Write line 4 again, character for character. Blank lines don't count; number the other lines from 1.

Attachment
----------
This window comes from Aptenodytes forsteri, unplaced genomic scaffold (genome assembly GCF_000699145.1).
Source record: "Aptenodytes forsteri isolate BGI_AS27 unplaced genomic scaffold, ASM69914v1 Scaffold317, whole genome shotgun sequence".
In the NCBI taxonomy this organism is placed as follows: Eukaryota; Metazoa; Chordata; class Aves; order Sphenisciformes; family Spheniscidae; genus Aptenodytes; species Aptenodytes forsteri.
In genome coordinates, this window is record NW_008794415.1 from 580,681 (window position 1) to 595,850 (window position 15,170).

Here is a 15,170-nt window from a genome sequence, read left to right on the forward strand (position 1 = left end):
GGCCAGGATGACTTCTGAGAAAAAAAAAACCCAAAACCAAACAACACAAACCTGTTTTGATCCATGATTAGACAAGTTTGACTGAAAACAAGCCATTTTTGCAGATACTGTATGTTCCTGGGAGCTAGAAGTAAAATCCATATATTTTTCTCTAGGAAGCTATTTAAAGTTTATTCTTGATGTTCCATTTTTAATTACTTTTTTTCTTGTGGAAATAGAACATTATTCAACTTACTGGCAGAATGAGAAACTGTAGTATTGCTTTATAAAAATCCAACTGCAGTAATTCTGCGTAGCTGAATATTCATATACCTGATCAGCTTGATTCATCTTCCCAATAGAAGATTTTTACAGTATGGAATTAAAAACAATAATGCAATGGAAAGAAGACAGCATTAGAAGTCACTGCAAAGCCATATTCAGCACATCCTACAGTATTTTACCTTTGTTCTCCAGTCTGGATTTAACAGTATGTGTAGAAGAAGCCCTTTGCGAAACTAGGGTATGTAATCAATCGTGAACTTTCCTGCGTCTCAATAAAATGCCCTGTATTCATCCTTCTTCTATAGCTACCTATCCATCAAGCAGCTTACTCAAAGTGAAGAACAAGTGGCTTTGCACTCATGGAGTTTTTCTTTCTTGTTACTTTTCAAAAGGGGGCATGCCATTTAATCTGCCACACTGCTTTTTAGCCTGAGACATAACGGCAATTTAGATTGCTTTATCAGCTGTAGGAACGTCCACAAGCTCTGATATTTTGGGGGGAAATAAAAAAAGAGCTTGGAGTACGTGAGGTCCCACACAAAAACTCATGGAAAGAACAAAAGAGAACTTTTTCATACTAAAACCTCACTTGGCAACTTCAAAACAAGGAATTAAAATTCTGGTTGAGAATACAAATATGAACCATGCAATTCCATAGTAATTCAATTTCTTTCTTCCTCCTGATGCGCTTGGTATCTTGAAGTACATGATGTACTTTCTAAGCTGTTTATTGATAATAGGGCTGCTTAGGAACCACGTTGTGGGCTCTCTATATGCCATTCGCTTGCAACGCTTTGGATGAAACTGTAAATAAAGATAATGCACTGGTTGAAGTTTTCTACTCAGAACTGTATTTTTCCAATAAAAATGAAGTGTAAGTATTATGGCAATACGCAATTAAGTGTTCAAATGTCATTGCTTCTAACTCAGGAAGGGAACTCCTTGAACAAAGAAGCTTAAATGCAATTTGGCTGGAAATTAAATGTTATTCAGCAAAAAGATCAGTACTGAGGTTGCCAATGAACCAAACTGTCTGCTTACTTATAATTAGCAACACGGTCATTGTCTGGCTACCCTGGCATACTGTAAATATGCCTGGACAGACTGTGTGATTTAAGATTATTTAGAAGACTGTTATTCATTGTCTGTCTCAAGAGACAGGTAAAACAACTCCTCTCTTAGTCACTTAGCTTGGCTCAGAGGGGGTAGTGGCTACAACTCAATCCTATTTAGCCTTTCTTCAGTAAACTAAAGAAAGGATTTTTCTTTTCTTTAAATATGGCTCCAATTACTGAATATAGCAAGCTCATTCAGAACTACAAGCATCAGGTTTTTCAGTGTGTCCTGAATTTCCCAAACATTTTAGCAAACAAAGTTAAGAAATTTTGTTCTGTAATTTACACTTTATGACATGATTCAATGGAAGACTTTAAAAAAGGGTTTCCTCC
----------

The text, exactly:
In genome coordinates, this window is record NW_008794415.1 from 580,681 (window position 1) to 595,850 (window position 15,170).